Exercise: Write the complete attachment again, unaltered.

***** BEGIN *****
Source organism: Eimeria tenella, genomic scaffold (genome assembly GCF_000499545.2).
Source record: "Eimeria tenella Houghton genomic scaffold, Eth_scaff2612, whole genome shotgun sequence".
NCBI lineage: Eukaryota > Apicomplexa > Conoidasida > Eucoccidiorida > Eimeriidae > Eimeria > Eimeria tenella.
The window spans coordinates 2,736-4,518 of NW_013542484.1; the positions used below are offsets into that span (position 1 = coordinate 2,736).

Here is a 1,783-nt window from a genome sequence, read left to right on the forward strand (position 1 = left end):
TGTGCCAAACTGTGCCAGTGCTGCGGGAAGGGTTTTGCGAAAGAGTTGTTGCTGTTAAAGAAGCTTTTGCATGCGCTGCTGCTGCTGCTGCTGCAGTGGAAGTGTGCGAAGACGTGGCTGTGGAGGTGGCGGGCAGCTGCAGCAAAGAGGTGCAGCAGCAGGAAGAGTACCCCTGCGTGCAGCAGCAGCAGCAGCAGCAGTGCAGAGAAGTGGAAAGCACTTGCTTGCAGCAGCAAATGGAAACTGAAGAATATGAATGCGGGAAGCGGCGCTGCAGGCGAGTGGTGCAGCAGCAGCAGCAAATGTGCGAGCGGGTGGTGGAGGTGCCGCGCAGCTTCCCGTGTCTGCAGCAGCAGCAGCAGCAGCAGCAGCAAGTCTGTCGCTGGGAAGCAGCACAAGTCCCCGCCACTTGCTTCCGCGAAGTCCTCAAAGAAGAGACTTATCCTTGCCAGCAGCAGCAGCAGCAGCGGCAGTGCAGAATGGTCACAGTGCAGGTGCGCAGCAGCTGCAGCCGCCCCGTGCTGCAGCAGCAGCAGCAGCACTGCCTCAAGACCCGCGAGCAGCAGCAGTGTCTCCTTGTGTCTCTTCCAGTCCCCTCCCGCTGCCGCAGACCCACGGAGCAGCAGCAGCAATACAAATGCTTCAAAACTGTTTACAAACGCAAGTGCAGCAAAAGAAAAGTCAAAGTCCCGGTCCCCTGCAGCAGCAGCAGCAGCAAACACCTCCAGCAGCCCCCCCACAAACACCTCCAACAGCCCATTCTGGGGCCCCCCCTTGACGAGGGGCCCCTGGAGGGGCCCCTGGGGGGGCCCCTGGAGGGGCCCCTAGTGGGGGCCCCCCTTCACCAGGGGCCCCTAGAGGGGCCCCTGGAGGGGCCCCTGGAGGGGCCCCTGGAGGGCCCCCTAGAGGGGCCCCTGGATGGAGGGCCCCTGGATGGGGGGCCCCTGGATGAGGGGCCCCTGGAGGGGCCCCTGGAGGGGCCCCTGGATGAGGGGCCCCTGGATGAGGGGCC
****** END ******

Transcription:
Source organism: Eimeria tenella, genomic scaffold (genome assembly GCF_000499545.2).
Source record: "Eimeria tenella Houghton genomic scaffold, Eth_scaff2612, whole genome shotgun sequence".
NCBI lineage: Eukaryota > Apicomplexa > Conoidasida > Eucoccidiorida > Eimeriidae > Eimeria > Eimeria tenella.
The window spans coordinates 2,736-4,518 of NW_013542484.1; the positions used below are offsets into that span (position 1 = coordinate 2,736).

Here is a 1,783-nt window from a genome sequence, read left to right on the forward strand (position 1 = left end):
TGTGCCAAACTGTGCCAGTGCTGCGGGAAGGGTTTTGCGAAAGAGTTGTTGCTGTTAAAGAAGCTTTTGCATGCGCTGCTGCTGCTGCTGCTGCAGTGGAAGTGTGCGAAGACGTGGCTGTGGAGGTGGCGGGCAGCTGCAGCAAAGAGGTGCAGCAGCAGGAAGAGTACCCCTGCGTGCAGCAGCAGCAGCAGCAGCAGTGCAGAGAAGTGGAAAGCACTTGCTTGCAGCAGCAAATGGAAACTGAAGAATATGAATGCGGGAAGCGGCGCTGCAGGCGAGTGGTGCAGCAGCAGCAGCAAATGTGCGAGCGGGTGGTGGAGGTGCCGCGCAGCTTCCCGTGTCTGCAGCAGCAGCAGCAGCAGCAGCAGCAAGTCTGTCGCTGGGAAGCAGCACAAGTCCCCGCCACTTGCTTCCGCGAAGTCCTCAAAGAAGAGACTTATCCTTGCCAGCAGCAGCAGCAGCAGCGGCAGTGCAGAATGGTCACAGTGCAGGTGCGCAGCAGCTGCAGCCGCCCCGTGCTGCAGCAGCAGCAGCAGCACTGCCTCAAGACCCGCGAGCAGCAGCAGTGTCTCCTTGTGTCTCTTCCAGTCCCCTCCCGCTGCCGCAGACCCACGGAGCAGCAGCAGCAATACAAATGCTTCAAAACTGTTTACAAACGCAAGTGCAGCAAAAGAAAAGTCAAAGTCCCGGTCCCCTGCAGCAGCAGCAGCAGCAAACACCTCCAGCAGCCCCCCCACAAACACCTCCAACAGCCCATTCTGGGGCCCCCCCTTGACGAGGGGCCCCTGGAGGGGCCCCTGGGGGGGCCCCTGGAGGGGCCCCTAGTGGGGGCCCCCCTTCACCAGGGGCCCCTAGAGGGGCCCCTGGAGGGGCCCCTGGAGGGGCCCCTGGAGGGCCCCCTAGAGGGGCCCCTGGATGGAGGGCCCCTGGATGGGGGGCCCCTGGATGAGGGGCCCCTGGAGGGGCCCCTGGAGGGGCCCCTGGATGAGGGGCCCCTGGATGAGGGGCC